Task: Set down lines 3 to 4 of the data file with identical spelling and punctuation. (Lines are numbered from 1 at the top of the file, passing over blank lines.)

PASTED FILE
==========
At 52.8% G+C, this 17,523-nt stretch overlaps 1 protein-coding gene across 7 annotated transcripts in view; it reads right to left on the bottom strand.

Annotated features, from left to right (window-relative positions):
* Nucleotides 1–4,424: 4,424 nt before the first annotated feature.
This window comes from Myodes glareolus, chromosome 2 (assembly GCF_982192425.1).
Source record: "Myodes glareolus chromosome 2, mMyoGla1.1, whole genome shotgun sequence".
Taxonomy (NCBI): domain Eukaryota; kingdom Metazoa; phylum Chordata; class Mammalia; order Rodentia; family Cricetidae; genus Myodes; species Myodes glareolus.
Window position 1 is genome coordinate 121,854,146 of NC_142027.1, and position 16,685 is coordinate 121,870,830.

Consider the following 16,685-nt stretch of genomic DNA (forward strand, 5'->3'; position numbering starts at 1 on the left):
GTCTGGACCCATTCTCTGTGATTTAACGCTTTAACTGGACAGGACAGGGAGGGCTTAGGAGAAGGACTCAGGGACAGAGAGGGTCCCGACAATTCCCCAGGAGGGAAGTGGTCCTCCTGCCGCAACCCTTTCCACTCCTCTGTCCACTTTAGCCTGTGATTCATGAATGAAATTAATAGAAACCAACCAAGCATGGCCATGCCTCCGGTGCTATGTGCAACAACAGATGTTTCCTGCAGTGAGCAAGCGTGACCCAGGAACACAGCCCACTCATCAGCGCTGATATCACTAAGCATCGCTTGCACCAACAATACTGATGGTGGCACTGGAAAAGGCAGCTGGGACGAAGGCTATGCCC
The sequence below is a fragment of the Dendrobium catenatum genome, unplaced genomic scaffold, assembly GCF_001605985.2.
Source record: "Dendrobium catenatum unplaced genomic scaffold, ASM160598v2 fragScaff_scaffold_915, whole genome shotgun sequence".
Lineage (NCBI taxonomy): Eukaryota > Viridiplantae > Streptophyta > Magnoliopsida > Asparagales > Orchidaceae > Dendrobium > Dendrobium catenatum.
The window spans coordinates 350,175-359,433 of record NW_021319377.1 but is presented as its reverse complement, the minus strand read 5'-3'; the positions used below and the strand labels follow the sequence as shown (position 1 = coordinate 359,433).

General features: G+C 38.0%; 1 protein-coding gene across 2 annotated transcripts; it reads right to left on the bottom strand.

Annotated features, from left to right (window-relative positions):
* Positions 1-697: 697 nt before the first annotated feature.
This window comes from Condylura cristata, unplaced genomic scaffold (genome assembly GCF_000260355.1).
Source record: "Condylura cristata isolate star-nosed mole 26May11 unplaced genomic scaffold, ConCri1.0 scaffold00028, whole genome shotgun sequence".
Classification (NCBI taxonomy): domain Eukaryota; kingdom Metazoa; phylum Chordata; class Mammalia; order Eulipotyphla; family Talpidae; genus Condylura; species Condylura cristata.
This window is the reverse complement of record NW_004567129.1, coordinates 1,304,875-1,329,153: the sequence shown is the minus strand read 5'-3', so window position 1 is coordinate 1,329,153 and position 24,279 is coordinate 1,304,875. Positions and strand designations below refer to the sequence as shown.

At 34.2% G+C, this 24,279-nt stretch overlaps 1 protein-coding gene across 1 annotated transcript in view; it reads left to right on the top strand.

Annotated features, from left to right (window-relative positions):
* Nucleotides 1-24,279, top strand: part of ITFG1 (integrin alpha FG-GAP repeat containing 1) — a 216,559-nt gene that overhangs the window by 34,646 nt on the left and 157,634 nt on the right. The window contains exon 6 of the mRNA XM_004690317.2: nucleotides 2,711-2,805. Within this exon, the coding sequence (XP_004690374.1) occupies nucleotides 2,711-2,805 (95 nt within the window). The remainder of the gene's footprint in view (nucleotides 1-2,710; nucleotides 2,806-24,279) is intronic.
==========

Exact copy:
* Nucleotides 1–4,424: 4,424 nt before the first annotated feature.
This window comes from Myodes glareolus, chromosome 2 (assembly GCF_982192425.1).